- The Washington Times - Wednesday, December 16, 2020

Climate change soon will be thrust back into the spotlight at the Pentagon, with the incoming Biden administration set to frame the issue as an immediate threat to national security, a destabilizing force around the world, and a danger to U.S. military installations at home and abroad.

The looming shift at the Defense Department, analysts and insiders say, will represent something of a return to the Obama era, a time when Pentagon leadership loudly and consistently cast climate change as an existential challenge that must be addressed across all corners of the military and as an enemy on par with China, Russia, or Islamic extremism.

After Democrat Joseph R. Biden is sworn in as president on Jan. 20, the new dynamic is likely to be as much about rhetoric and attitude as action. Throughout the Trump presidency, the Pentagon has prepared bases for rising sea levels and hotter temperatures, moved to more fuel-efficient technologies, and implemented a host of other programs and initiatives that military leaders said address the risks that a changing climate pose to military readiness.

Missing from that approach, however, has been a vocal message from the top, critics say. Defense secretaries and other high-level officials in the Trump administration have not spoken about climate change nor cast it as a major threat in the same way as their predecessors, perhaps leading to an unspoken understanding inside the Pentagon that the issue was no longer a top priority.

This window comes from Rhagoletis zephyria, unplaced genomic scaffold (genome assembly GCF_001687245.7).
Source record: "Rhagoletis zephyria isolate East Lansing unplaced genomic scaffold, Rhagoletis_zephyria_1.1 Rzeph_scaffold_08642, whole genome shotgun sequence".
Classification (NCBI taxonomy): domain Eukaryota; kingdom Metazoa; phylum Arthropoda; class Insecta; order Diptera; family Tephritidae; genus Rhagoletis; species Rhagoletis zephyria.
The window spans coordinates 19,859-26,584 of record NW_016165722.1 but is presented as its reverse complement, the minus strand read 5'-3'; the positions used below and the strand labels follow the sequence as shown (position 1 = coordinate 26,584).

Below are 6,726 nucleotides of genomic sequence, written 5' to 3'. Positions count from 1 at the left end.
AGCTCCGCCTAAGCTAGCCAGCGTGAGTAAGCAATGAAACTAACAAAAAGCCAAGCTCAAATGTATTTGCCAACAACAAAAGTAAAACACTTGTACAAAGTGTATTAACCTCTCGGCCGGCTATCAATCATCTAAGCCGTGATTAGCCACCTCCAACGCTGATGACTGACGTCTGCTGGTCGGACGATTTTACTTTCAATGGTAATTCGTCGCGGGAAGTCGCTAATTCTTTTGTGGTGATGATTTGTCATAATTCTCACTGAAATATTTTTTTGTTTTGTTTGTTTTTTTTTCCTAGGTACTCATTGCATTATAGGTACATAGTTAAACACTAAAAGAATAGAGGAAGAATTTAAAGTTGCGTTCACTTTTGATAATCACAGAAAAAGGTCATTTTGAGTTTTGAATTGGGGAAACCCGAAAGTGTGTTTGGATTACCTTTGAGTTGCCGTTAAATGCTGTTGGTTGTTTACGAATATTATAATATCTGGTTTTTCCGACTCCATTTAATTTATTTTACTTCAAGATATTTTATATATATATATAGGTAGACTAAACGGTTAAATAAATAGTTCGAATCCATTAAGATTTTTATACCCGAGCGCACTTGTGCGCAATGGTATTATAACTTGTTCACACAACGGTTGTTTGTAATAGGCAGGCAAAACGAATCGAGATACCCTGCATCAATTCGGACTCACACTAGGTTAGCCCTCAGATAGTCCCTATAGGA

“In general, you’ll find that the military doesn’t whipsaw. They care about mission assurance, they care about military resilience, they care about readiness. That didn’t change from Obama to Trump to Biden,” said John Conger, director of the Center for Climate and Security, which tracks the intersection of environmental and security issues.



“But when you talk about it in a strategic sense, you elevate certain discussions, and that makes a difference,” he said. “I have long said when the Trump administration came in, it’s not like they put their foot on the brake in the Department of Defense. But it’s like they took it off the accelerator. … Biden will put it back on.”

Given his campaign rhetoric and some of his early personnel choices, Mr. Biden appears set on implementing a host of new climate-change measures across government, including a likely return to the Obama-era Paris climate accord that set new limits on U.S. greenhouse-gas emissions. Mr. Trump withdrew from that deal early in his presidency.

The incoming commander in chief also has signaled that he intends to use the entirety of the federal government — including the military — to further his ambitious climate agenda. In an essay this month explaining his choice of retired Gen. Lloyd Austin to be his defense secretary, Mr. Biden listed climate change as one of the key issues the next Pentagon leader must focus on.

“We must build a foreign policy that leads with diplomacy and revitalizes our alliances, putting American leadership back at the table and rallying the world to meet global threats to our security — from pandemics to climate change, from nuclear proliferation to the refugee crisis,” Mr. Biden said in the piece, published in The Atlantic.